Adverse effects of cancer therapy: Risk of secondary neoplasms

C. Norman Coleman

Research output: Contribution to journalArticlepeer-review

Abstract

Due to the long latency period for solid tumor induction (median 12–13 years), the radiationinduced malignancies now being observed are mostly related to the era of kilovoltage irradiation. Some tumors, such as thyroid cancer, have very low, if any, threshold dose for tumor induction. Sarcomas appear to require higher doses (approximately 1000 rads) for induction. Controversy exists as to whether high doses of irradiation are tes carcinogenic than lower doses due to greater cell killing at high doses. Acute leukemia has been induced by either irradiation alone or chemotherapy alone. Current intensive therapy protocols using combinations of chemotherapy and radiotherapy, or prolonged chemotherapy, are more leukemogenic, with the 4-year actuarial risk of leukemia in the range 4–17%. Immunosuppression due to various disease states or treatments has been accompanied by malignant tumors, often lymphomas in unusual sites such as the central nervous system. Unusual non-Hodgkin’s lymphomas have recently been observed in patients treated for Hodgkin’s disease, suggesting that some secondary neoplasms in cancer patients are related to immunosuppression.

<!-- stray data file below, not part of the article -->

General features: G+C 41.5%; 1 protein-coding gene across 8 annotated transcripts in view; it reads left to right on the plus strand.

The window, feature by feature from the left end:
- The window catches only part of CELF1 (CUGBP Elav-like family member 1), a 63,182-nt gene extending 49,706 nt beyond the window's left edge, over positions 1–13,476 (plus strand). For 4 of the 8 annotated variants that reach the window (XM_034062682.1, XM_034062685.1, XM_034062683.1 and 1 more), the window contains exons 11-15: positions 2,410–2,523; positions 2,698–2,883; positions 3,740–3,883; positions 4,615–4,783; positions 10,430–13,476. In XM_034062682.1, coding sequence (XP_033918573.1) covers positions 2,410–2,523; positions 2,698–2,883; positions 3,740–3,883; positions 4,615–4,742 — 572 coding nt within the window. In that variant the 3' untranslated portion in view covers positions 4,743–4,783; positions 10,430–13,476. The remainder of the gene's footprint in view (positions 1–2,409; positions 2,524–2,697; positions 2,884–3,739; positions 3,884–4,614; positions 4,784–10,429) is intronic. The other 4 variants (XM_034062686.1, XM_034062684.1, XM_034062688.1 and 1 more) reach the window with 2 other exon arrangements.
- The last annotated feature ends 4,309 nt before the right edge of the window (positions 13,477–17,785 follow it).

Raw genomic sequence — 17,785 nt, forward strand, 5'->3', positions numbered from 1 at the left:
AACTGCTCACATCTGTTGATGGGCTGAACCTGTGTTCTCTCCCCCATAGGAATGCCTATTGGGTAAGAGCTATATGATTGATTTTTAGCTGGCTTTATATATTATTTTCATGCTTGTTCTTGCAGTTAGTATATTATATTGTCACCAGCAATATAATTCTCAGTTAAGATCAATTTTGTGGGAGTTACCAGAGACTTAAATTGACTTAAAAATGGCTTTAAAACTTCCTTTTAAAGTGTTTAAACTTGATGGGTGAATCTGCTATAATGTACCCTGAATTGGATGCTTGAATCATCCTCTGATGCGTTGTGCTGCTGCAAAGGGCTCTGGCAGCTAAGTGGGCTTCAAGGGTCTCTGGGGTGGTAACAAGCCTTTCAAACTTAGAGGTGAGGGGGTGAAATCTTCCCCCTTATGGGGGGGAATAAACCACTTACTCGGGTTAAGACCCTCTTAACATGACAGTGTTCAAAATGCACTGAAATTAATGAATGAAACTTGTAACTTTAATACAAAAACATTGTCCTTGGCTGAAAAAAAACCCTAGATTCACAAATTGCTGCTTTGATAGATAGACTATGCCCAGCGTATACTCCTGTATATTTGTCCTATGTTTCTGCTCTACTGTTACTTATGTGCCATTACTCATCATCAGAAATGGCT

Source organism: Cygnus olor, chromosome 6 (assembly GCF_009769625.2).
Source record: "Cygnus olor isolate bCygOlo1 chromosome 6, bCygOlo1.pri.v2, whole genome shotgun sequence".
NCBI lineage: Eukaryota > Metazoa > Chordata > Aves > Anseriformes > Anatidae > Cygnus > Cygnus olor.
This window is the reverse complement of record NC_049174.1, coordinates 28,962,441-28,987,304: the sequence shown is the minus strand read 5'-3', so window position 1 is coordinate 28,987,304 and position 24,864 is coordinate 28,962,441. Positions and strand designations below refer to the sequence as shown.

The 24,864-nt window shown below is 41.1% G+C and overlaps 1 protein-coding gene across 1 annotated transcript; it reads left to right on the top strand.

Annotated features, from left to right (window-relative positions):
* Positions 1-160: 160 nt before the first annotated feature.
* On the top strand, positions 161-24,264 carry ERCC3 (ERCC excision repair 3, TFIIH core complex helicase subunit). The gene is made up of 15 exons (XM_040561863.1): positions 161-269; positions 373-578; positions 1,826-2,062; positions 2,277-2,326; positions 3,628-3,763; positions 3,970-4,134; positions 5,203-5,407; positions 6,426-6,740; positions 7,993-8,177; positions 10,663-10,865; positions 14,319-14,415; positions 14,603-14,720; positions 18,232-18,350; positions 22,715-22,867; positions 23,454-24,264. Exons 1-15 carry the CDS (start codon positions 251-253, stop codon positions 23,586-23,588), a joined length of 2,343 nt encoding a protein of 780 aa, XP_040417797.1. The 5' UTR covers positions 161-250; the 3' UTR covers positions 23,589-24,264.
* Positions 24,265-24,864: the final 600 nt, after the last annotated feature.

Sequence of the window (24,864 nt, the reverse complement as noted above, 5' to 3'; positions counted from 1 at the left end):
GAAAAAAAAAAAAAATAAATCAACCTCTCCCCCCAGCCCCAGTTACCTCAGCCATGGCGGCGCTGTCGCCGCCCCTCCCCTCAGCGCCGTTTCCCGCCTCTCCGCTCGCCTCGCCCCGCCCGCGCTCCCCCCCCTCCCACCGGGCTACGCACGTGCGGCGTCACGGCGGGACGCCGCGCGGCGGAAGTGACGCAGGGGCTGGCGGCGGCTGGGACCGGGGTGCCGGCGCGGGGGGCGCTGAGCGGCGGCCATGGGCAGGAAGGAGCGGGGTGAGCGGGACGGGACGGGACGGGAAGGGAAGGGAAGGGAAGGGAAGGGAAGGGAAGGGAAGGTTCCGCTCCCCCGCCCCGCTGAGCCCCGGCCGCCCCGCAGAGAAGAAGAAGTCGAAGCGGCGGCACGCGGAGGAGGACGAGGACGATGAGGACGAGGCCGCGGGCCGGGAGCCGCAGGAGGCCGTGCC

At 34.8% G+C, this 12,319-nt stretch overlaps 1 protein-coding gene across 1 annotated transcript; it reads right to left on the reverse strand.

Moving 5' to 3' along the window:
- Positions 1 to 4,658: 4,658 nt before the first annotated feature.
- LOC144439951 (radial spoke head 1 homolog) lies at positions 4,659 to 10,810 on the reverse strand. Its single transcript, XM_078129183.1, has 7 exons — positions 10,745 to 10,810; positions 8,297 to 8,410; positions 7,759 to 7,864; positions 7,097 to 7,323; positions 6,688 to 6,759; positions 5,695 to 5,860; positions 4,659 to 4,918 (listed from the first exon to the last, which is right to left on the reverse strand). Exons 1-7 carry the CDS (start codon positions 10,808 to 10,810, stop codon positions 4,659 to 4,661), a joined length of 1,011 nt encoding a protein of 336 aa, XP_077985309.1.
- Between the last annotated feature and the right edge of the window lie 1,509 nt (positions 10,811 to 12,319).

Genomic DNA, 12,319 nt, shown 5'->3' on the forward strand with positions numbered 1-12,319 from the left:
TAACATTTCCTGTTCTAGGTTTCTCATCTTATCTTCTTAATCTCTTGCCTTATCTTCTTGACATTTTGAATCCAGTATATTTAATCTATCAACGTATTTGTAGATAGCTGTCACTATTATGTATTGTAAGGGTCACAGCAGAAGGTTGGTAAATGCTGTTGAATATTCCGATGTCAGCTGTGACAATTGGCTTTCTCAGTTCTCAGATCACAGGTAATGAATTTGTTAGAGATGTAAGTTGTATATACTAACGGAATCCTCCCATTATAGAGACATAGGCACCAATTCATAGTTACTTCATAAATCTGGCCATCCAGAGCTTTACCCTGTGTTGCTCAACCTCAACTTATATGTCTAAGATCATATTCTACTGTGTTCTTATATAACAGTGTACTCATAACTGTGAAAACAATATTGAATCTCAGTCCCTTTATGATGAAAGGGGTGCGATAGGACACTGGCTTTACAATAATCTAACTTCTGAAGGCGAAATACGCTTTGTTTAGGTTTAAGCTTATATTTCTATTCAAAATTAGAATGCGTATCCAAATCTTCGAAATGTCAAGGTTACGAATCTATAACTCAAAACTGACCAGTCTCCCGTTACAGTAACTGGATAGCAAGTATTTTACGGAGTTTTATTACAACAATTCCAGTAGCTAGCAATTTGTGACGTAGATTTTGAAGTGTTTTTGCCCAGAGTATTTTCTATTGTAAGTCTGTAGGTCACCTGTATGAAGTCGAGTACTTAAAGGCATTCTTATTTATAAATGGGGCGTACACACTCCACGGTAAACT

Original languageEnglish (US)
Pages (from-to)103-111
Number of pages9
JournalAmerican Journal of Pediatric Hematology/Oncology
Volume4
Issue number1
StatePublished - Jan 1 1982

ASJC Scopus subject areas

  • Pediatrics, Perinatology, and Child Health
  • Hematology
  • Oncology

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